This experiment comes from my new "How Do You Know That?" show. How do we know how far away the planets are? Did someone take a tape measure and stretch it from the Earth to each planet? Did someone get in their car and drive there, to check the mileage? No, but we still know how far away they are.
To see how this is done, we will need:
- a thumb
- 2 eyes
- something to look at
Look at something that is far away. It might be a tree or a building. Be sure it is something that is sitting still, not a car going down the street. Now, close one eye or cover it up with your hand. Stretch your hand out in front of you and stick up your thumb. Move your hand until your thumb covers up the distant object. Now, change eyes. Open the closed eye and close the open one. Look at your thumb and the distant object. It has moved!!!! Did that tree really move? No. Did your thumb move? Not unless you moved it. What changed was the path you were looking along, because your eyes are an inch or two apart.
Holding your thumb in front of the object again, (good exercise isn't it), switch back and forth with your eyes. Right eye, left eye, right eye, left eye, etc. It will seem that your thumb is jumping back and forth. Notice how far it jumps. Now move your thumb close to your nose. Start switching your eyes again. Right eye, left eye, right eye, left eye. How far does your thumb seem to jump now? Much farther. The closer an object is to your eyes, the more it jumps. The farther away it is, the less it jumps. This can be used to tell how far away something is.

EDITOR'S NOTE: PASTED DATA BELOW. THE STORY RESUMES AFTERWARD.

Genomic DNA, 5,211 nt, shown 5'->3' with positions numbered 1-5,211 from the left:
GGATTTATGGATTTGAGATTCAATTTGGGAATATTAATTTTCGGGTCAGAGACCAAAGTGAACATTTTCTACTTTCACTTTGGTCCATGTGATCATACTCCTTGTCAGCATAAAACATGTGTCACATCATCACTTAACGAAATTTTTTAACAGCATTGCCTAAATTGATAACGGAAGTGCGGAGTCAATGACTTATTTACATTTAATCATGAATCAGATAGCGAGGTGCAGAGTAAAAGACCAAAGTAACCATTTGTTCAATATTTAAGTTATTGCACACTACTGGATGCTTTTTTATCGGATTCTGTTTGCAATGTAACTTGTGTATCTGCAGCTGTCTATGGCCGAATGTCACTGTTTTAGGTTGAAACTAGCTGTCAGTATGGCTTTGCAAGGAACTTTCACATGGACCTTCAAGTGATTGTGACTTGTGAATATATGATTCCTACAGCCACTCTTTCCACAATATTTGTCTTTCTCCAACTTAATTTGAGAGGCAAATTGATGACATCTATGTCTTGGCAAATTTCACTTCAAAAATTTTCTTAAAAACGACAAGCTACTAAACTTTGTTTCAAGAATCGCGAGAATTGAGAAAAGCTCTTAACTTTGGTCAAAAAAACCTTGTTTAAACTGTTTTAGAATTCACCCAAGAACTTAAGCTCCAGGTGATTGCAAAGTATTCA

But what if something is VERY far away? Then it would move so little, we would not be able to tell. For that we need to move our eyes farther apart. How can we do that? Wouldn't that hurt? No, instead of taking out our eyes and moving them apart (ouch!), we use one eye from two different people. One person looks at the planet in one city, and another person in another city far away looks at the same planet, at exactly the same time. By comparing the planet’s position from the two spots, we have moved our eyes very far apart.
This is fine for measuring the distances to planets in our solar system, but stars are so far away that we have to move our eyes much farther apart. How can we do that? Imagine the Earth going around the sun. During summer, we are on one side of the sun, and in winter we are on the other side. If you compare the position of a star in summer and winter, that moves your eyes a couple of hundred million miles apart. And even that is not far enough for distant stars. If the star is over 200 light years, then we have to use other methods to estimate its distance.